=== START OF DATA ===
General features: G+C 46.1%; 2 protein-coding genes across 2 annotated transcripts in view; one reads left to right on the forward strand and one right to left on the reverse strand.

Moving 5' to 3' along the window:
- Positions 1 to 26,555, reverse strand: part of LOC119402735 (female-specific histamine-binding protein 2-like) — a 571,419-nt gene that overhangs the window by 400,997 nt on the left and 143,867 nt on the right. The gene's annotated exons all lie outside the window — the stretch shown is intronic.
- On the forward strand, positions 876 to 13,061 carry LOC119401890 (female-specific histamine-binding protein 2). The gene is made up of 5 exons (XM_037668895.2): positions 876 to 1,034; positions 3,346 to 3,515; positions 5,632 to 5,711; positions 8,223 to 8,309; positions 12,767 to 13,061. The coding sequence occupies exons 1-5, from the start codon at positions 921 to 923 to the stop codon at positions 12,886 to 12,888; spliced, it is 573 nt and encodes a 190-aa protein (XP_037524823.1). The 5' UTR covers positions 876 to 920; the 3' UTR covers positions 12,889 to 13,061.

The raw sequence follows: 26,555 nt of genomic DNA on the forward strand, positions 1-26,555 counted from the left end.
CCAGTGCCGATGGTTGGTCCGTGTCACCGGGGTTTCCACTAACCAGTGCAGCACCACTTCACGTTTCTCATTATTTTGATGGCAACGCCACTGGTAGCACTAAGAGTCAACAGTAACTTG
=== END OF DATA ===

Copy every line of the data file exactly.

General features: G+C 46.1%; 2 protein-coding genes across 2 annotated transcripts in view; one reads left to right on the forward strand and one right to left on the reverse strand.

Moving 5' to 3' along the window:
- Positions 1 to 26,555, reverse strand: part of LOC119402735 (female-specific histamine-binding protein 2-like) — a 571,419-nt gene that overhangs the window by 400,997 nt on the left and 143,867 nt on the right. The gene's annotated exons all lie outside the window — the stretch shown is intronic.
- On the forward strand, positions 876 to 13,061 carry LOC119401890 (female-specific histamine-binding protein 2). The gene is made up of 5 exons (XM_037668895.2): positions 876 to 1,034; positions 3,346 to 3,515; positions 5,632 to 5,711; positions 8,223 to 8,309; positions 12,767 to 13,061. The coding sequence occupies exons 1-5, from the start codon at positions 921 to 923 to the stop codon at positions 12,886 to 12,888; spliced, it is 573 nt and encodes a 190-aa protein (XP_037524823.1). The 5' UTR covers positions 876 to 920; the 3' UTR covers positions 12,889 to 13,061.

The raw sequence follows: 26,555 nt of genomic DNA on the forward strand, positions 1-26,555 counted from the left end.
CCAGTGCCGATGGTTGGTCCGTGTCACCGGGGTTTCCACTAACCAGTGCAGCACCACTTCACGTTTCTCATTATTTTGATGGCAACGCCACTGGTAGCACTAAGAGTCAACAGTAACTTG